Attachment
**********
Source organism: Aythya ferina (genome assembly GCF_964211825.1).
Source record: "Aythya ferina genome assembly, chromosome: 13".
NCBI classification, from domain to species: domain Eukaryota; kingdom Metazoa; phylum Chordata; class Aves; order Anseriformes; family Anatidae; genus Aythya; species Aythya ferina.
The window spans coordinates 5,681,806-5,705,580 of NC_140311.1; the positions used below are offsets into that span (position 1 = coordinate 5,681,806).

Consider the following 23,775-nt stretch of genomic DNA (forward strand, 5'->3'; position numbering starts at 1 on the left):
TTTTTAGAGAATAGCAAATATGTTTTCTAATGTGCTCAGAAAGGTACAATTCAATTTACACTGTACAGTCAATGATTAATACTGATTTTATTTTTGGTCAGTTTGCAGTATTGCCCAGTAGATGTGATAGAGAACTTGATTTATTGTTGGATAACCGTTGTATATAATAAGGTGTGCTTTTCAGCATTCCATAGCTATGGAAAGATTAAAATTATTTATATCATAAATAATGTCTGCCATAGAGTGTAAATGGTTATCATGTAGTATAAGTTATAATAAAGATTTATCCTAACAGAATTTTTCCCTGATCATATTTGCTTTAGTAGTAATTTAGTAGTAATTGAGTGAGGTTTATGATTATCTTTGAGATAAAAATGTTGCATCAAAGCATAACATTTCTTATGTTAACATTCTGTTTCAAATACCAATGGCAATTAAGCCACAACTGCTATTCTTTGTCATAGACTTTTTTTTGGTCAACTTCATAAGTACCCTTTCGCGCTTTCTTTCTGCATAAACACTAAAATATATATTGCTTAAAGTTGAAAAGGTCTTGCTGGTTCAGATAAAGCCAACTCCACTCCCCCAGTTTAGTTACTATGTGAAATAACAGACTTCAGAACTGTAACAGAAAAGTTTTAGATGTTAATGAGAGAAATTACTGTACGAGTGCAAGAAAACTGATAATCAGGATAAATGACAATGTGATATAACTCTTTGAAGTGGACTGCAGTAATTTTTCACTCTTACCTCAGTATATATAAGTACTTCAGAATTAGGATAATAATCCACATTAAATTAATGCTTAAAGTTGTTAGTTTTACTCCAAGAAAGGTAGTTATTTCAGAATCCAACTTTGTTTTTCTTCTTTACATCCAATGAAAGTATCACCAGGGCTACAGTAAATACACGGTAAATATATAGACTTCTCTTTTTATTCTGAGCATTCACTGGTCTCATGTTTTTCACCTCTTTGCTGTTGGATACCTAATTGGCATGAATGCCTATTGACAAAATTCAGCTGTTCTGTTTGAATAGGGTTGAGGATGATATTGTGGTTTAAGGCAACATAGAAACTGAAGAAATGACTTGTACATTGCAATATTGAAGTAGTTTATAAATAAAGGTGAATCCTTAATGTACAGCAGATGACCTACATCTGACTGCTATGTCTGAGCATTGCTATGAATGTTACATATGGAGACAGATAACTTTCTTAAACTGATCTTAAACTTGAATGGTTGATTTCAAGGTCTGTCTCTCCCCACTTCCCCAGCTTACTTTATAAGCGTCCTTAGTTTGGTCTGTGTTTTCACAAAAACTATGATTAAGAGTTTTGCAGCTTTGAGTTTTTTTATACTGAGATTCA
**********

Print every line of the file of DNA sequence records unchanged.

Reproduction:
Source organism: Aythya ferina (genome assembly GCF_964211825.1).
Source record: "Aythya ferina genome assembly, chromosome: 13".
NCBI classification, from domain to species: domain Eukaryota; kingdom Metazoa; phylum Chordata; class Aves; order Anseriformes; family Anatidae; genus Aythya; species Aythya ferina.
The window spans coordinates 5,681,806-5,705,580 of NC_140311.1; the positions used below are offsets into that span (position 1 = coordinate 5,681,806).

Consider the following 23,775-nt stretch of genomic DNA (forward strand, 5'->3'; position numbering starts at 1 on the left):
TTTTTAGAGAATAGCAAATATGTTTTCTAATGTGCTCAGAAAGGTACAATTCAATTTACACTGTACAGTCAATGATTAATACTGATTTTATTTTTGGTCAGTTTGCAGTATTGCCCAGTAGATGTGATAGAGAACTTGATTTATTGTTGGATAACCGTTGTATATAATAAGGTGTGCTTTTCAGCATTCCATAGCTATGGAAAGATTAAAATTATTTATATCATAAATAATGTCTGCCATAGAGTGTAAATGGTTATCATGTAGTATAAGTTATAATAAAGATTTATCCTAACAGAATTTTTCCCTGATCATATTTGCTTTAGTAGTAATTTAGTAGTAATTGAGTGAGGTTTATGATTATCTTTGAGATAAAAATGTTGCATCAAAGCATAACATTTCTTATGTTAACATTCTGTTTCAAATACCAATGGCAATTAAGCCACAACTGCTATTCTTTGTCATAGACTTTTTTTTGGTCAACTTCATAAGTACCCTTTCGCGCTTTCTTTCTGCATAAACACTAAAATATATATTGCTTAAAGTTGAAAAGGTCTTGCTGGTTCAGATAAAGCCAACTCCACTCCCCCAGTTTAGTTACTATGTGAAATAACAGACTTCAGAACTGTAACAGAAAAGTTTTAGATGTTAATGAGAGAAATTACTGTACGAGTGCAAGAAAACTGATAATCAGGATAAATGACAATGTGATATAACTCTTTGAAGTGGACTGCAGTAATTTTTCACTCTTACCTCAGTATATATAAGTACTTCAGAATTAGGATAATAATCCACATTAAATTAATGCTTAAAGTTGTTAGTTTTACTCCAAGAAAGGTAGTTATTTCAGAATCCAACTTTGTTTTTCTTCTTTACATCCAATGAAAGTATCACCAGGGCTACAGTAAATACACGGTAAATATATAGACTTCTCTTTTTATTCTGAGCATTCACTGGTCTCATGTTTTTCACCTCTTTGCTGTTGGATACCTAATTGGCATGAATGCCTATTGACAAAATTCAGCTGTTCTGTTTGAATAGGGTTGAGGATGATATTGTGGTTTAAGGCAACATAGAAACTGAAGAAATGACTTGTACATTGCAATATTGAAGTAGTTTATAAATAAAGGTGAATCCTTAATGTACAGCAGATGACCTACATCTGACTGCTATGTCTGAGCATTGCTATGAATGTTACATATGGAGACAGATAACTTTCTTAAACTGATCTTAAACTTGAATGGTTGATTTCAAGGTCTGTCTCTCCCCACTTCCCCAGCTTACTTTATAAGCGTCCTTAGTTTGGTCTGTGTTTTCACAAAAACTATGATTAAGAGTTTTGCAGCTTTGAGTTTTTTTATACTGAGATTCA